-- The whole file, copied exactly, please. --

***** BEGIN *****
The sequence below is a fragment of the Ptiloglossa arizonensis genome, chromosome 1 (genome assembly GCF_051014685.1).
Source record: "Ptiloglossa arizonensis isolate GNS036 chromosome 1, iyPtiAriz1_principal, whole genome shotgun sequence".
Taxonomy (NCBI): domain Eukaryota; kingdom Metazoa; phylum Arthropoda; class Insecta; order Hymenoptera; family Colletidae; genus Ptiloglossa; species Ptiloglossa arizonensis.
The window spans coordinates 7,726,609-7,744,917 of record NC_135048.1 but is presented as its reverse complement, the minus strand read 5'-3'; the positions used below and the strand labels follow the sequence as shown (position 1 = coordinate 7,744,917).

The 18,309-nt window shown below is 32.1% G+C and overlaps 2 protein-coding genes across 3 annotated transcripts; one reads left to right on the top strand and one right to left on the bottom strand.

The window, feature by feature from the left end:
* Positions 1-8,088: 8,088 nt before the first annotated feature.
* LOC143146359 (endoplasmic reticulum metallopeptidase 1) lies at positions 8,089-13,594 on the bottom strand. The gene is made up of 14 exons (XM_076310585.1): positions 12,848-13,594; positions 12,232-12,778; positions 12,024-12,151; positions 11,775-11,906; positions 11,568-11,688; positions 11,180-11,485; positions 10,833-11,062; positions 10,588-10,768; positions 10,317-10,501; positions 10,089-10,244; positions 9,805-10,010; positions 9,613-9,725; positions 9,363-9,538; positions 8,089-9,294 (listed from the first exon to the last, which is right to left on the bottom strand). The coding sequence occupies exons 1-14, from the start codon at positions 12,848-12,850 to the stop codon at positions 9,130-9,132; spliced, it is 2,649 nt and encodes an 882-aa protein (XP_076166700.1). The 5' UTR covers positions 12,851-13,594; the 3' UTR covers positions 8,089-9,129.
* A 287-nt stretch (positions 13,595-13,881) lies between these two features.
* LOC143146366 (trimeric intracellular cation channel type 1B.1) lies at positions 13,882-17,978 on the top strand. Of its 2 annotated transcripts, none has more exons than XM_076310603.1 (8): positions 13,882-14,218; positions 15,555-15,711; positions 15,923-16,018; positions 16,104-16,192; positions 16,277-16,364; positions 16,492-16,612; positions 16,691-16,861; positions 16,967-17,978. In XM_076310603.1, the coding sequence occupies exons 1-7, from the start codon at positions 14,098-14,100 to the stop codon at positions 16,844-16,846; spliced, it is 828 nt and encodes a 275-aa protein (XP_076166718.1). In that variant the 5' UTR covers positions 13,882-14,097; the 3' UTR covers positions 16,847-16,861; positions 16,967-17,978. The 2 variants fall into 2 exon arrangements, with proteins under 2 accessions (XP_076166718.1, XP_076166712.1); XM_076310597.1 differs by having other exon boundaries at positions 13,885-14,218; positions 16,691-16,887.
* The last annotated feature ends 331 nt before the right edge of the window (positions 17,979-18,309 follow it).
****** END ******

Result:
The sequence below is a fragment of the Ptiloglossa arizonensis genome, chromosome 1 (genome assembly GCF_051014685.1).
Source record: "Ptiloglossa arizonensis isolate GNS036 chromosome 1, iyPtiAriz1_principal, whole genome shotgun sequence".
Taxonomy (NCBI): domain Eukaryota; kingdom Metazoa; phylum Arthropoda; class Insecta; order Hymenoptera; family Colletidae; genus Ptiloglossa; species Ptiloglossa arizonensis.
The window spans coordinates 7,726,609-7,744,917 of record NC_135048.1 but is presented as its reverse complement, the minus strand read 5'-3'; the positions used below and the strand labels follow the sequence as shown (position 1 = coordinate 7,744,917).

The 18,309-nt window shown below is 32.1% G+C and overlaps 2 protein-coding genes across 3 annotated transcripts; one reads left to right on the top strand and one right to left on the bottom strand.

The window, feature by feature from the left end:
* Positions 1-8,088: 8,088 nt before the first annotated feature.
* LOC143146359 (endoplasmic reticulum metallopeptidase 1) lies at positions 8,089-13,594 on the bottom strand. The gene is made up of 14 exons (XM_076310585.1): positions 12,848-13,594; positions 12,232-12,778; positions 12,024-12,151; positions 11,775-11,906; positions 11,568-11,688; positions 11,180-11,485; positions 10,833-11,062; positions 10,588-10,768; positions 10,317-10,501; positions 10,089-10,244; positions 9,805-10,010; positions 9,613-9,725; positions 9,363-9,538; positions 8,089-9,294 (listed from the first exon to the last, which is right to left on the bottom strand). The coding sequence occupies exons 1-14, from the start codon at positions 12,848-12,850 to the stop codon at positions 9,130-9,132; spliced, it is 2,649 nt and encodes an 882-aa protein (XP_076166700.1). The 5' UTR covers positions 12,851-13,594; the 3' UTR covers positions 8,089-9,129.
* A 287-nt stretch (positions 13,595-13,881) lies between these two features.
* LOC143146366 (trimeric intracellular cation channel type 1B.1) lies at positions 13,882-17,978 on the top strand. Of its 2 annotated transcripts, none has more exons than XM_076310603.1 (8): positions 13,882-14,218; positions 15,555-15,711; positions 15,923-16,018; positions 16,104-16,192; positions 16,277-16,364; positions 16,492-16,612; positions 16,691-16,861; positions 16,967-17,978. In XM_076310603.1, the coding sequence occupies exons 1-7, from the start codon at positions 14,098-14,100 to the stop codon at positions 16,844-16,846; spliced, it is 828 nt and encodes a 275-aa protein (XP_076166718.1). In that variant the 5' UTR covers positions 13,882-14,097; the 3' UTR covers positions 16,847-16,861; positions 16,967-17,978. The 2 variants fall into 2 exon arrangements, with proteins under 2 accessions (XP_076166718.1, XP_076166712.1); XM_076310597.1 differs by having other exon boundaries at positions 13,885-14,218; positions 16,691-16,887.
* The last annotated feature ends 331 nt before the right edge of the window (positions 17,979-18,309 follow it).